§ 48. Sir H. BRITTAIN
asked the Chancellor of the Exchequer what money has been spent out of public funds on relief of the poor, relief of unemployment, and school-feeding during the past financial year and during the present coal stoppage, respectively; and what proportion of this expenditure is attributable to mining areas?
§ Mr. RONALD McNEILL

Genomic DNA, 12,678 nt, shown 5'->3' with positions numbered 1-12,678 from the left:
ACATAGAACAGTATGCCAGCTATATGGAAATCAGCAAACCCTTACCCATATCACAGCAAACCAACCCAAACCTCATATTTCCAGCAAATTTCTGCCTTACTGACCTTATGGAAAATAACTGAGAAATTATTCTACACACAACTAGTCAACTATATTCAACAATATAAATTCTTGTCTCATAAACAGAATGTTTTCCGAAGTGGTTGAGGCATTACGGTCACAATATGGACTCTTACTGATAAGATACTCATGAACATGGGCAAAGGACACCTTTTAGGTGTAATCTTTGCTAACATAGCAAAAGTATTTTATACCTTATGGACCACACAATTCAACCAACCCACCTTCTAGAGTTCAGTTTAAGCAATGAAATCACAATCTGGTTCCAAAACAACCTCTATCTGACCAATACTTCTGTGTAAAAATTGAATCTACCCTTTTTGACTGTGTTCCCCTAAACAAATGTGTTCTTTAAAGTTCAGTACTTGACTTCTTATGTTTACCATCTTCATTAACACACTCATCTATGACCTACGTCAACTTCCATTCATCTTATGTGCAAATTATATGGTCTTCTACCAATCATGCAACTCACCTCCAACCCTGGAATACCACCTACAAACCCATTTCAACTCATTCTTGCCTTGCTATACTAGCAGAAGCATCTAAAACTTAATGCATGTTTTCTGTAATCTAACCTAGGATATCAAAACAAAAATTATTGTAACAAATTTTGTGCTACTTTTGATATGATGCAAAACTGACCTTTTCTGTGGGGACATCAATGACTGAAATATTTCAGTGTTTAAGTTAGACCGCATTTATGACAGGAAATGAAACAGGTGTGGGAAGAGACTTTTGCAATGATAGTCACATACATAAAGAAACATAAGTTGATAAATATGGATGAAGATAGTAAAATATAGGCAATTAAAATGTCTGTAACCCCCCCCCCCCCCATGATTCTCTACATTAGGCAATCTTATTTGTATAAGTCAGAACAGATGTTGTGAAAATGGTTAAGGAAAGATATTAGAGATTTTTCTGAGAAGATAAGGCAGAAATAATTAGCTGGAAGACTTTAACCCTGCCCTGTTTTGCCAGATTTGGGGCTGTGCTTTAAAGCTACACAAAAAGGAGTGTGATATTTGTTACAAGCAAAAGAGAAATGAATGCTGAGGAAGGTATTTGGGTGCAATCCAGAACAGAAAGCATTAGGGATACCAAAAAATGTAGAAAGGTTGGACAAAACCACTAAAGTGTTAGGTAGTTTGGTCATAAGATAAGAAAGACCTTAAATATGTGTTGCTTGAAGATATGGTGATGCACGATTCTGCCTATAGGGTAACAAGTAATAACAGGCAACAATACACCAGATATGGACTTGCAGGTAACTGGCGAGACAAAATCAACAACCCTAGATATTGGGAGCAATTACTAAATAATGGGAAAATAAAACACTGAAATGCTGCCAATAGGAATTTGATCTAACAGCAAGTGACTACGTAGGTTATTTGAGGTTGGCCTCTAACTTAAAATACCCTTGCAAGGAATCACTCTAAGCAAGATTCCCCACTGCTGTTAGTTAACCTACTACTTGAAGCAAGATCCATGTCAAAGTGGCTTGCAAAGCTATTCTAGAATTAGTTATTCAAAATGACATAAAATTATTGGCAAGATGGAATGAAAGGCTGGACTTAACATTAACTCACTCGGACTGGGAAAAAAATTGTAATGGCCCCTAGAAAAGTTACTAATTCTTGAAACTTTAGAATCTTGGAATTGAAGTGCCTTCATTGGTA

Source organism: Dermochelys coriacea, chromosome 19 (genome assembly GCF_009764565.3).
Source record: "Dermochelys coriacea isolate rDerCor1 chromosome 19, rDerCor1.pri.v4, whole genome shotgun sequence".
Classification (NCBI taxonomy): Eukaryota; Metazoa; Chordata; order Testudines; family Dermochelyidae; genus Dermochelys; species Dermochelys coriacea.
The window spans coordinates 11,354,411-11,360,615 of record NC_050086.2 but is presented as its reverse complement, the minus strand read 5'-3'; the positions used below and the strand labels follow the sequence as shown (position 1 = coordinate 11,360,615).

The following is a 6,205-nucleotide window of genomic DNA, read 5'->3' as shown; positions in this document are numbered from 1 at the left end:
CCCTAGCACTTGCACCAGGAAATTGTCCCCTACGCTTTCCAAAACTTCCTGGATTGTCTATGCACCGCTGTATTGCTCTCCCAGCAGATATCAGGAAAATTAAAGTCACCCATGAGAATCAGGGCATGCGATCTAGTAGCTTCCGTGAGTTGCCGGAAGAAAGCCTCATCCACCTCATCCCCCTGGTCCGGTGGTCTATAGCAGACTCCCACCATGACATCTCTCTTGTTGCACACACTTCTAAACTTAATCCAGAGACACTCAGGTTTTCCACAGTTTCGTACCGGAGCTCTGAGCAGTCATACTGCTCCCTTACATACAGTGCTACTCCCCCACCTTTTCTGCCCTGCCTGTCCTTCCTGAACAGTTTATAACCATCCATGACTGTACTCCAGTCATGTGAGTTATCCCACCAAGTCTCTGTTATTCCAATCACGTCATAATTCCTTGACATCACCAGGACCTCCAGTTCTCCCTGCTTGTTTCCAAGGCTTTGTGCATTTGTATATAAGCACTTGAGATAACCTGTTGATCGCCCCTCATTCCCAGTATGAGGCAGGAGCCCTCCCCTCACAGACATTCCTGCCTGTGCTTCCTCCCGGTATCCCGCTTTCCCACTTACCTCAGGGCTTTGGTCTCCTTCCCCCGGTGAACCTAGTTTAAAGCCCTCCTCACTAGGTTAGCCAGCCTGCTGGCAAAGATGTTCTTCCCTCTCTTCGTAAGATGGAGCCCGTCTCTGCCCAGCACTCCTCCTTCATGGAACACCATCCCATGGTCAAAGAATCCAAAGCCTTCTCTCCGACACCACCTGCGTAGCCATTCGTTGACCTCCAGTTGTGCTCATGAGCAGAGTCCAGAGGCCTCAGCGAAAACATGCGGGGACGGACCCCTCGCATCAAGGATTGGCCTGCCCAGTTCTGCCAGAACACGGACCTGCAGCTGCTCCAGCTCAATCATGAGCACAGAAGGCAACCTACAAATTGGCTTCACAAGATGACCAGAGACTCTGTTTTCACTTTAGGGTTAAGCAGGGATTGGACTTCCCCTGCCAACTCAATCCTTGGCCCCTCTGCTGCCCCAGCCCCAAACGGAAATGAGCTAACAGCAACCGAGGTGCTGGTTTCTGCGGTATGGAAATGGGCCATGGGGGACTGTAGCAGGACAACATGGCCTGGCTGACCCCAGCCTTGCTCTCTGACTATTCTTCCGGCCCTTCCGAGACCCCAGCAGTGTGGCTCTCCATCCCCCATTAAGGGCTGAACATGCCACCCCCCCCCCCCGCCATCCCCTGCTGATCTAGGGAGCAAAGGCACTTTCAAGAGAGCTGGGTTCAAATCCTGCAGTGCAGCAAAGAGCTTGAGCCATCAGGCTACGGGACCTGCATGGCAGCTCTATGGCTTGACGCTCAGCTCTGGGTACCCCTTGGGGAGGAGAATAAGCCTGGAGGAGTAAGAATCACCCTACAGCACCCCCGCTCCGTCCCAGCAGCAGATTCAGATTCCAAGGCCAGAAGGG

The total cost of domiciliary relief for the year 1925–26 was £15,326,700, while the corresponding figure for the eight weeks to 26th June last was £4,025,000. £2,4100,700, or 15.7 per cent. of the former amount, and £1,352,000, or 33.6 per cent. of the latter amount, was incurred in 31 Poor Law unions specially affected by the coal dispute, though the dispute has affected other areas in less degree. It is estimated that during the 12 weeks ended 24th July the cost of feeding school children in the mining areas was about £225,000, or about 25 per cent. in excess of the expenditure on this service for the whole country during the whole year ended 31st March, 1926. As regards other expenditure on relief of unemployment, I find that an allocation between mining areas and the rest of the country could only be made to a limited extent and would take some time to work out.